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Makers of raw (unroasted) or less processed cacao bean products often use the word cacao rather than cocoa, which may imply that they’re more natural products.
Some experts use “cacao” for the pods, beans and ground-up contents of the beans, reserving “cocoa” for the "cocoa powder" left after pressing the fat out of the ground beans.
Once cacao beans are harvested, they go through several processing steps. In brief, the basic process is:
- Fermentation: The beans (with some sticky pulp still clinging on) are put into bins and covered for a few days so microbes that feed on the pulp can ferment the beans. This starts to develop the distinctive chocolate flavor and aroma.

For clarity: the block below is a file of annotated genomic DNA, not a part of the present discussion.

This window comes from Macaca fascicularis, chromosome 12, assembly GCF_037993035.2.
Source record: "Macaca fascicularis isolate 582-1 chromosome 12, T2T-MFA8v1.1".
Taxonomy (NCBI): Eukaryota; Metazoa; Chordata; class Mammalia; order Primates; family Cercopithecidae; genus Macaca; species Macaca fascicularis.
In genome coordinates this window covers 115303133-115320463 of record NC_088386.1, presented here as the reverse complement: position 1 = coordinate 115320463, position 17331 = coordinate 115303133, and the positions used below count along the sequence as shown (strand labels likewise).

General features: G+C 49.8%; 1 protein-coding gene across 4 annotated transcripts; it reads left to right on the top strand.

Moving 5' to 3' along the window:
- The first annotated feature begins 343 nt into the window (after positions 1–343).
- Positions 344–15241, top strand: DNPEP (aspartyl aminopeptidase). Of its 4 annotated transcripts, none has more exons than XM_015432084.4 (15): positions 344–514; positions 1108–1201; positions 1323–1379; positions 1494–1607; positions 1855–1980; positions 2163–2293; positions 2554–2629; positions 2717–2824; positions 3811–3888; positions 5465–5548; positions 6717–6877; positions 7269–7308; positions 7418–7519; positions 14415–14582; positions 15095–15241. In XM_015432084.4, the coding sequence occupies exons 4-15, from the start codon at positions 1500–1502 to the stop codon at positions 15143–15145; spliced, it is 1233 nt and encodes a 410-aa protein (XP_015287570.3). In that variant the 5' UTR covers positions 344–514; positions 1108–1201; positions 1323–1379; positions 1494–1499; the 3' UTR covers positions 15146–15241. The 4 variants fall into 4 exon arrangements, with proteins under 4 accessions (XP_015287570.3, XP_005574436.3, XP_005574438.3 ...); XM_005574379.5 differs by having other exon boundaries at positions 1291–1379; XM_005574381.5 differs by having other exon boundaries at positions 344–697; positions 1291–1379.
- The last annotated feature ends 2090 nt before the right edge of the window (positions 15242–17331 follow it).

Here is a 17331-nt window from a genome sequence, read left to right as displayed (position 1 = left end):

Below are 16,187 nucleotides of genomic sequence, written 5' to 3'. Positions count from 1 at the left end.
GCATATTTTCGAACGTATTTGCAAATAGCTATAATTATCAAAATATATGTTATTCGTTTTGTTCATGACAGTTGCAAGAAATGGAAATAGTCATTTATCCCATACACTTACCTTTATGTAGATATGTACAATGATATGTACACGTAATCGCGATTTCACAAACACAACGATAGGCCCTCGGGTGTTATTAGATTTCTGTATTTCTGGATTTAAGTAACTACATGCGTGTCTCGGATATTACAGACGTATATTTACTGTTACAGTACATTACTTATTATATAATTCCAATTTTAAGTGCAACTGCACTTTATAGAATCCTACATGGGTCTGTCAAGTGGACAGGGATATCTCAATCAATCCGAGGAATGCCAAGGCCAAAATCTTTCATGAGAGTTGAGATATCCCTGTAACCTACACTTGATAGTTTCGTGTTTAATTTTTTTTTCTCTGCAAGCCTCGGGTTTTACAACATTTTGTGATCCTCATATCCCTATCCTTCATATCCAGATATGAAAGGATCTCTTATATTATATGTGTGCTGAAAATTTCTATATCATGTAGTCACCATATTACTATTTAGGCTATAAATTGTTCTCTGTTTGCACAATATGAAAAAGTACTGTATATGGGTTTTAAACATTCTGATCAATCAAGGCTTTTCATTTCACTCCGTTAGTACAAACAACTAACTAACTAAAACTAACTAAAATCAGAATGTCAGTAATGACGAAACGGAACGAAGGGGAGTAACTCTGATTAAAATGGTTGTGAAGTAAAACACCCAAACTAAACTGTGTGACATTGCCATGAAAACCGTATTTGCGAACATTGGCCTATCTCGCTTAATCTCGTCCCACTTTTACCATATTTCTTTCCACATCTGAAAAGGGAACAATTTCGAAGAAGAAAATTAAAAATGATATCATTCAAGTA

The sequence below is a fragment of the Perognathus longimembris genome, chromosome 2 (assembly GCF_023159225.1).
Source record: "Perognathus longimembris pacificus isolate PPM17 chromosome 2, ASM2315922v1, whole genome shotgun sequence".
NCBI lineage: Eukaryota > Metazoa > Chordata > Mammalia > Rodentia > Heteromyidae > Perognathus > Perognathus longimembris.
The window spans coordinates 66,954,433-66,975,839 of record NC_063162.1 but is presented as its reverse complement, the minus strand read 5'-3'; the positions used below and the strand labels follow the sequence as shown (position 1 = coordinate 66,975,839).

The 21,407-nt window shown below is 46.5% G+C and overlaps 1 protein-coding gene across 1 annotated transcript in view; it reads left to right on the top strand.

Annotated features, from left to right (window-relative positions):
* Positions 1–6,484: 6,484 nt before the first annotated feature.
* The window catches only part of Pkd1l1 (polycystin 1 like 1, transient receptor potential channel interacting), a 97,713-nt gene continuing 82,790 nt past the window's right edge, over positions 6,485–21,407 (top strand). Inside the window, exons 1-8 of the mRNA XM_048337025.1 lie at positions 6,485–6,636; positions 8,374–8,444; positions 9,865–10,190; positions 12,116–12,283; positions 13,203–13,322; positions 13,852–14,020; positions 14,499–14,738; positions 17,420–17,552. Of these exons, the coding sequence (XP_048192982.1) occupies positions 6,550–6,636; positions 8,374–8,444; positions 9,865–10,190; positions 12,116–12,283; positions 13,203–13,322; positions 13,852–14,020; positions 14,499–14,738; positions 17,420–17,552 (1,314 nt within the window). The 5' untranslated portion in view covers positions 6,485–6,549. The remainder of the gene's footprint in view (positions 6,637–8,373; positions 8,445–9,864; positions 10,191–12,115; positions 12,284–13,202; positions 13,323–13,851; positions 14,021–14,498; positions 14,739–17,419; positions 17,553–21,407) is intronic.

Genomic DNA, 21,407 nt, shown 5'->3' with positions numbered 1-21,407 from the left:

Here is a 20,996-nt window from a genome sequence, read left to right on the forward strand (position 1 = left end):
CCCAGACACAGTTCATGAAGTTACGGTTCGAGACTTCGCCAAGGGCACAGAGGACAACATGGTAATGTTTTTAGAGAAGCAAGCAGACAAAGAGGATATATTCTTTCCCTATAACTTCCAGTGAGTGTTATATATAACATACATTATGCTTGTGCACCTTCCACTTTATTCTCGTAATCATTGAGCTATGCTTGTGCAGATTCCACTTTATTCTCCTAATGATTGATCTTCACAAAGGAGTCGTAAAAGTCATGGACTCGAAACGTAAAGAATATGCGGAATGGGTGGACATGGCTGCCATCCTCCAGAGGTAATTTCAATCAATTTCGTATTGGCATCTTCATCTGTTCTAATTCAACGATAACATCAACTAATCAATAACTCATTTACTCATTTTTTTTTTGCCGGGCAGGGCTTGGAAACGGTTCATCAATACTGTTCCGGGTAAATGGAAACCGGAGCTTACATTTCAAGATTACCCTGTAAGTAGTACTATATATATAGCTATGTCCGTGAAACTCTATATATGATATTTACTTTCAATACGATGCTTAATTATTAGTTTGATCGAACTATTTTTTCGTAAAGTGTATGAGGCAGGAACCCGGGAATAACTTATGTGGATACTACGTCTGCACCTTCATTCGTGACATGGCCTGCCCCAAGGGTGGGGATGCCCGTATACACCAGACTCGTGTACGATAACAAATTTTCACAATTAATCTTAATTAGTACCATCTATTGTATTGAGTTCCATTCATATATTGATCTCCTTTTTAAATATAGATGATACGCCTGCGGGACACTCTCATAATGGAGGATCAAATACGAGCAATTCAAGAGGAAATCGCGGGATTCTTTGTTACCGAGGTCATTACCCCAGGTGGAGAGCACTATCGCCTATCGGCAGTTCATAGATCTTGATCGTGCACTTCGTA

- Drying: The fermented beans are dried for several days. Once dry, they may be sorted and sold to chocolate makers.
- Roasting: The dried beans are roasted unless a raw product is desired. Roasting more fully develops the chocolate flavor and gives them some sweetness.
- Crushing: The beans are crushed and separated from their outer hulls, resulting in broken cacao pieces called nibs.
- Grinding: Nibs are ground, producing a non-alcoholic liquor. Now it’s ready to be made into chocolate products.
To make cocoa powder, the liquor — which is roughly half fat in the form of cocoa butter — is pressed to remove most of the fat, see above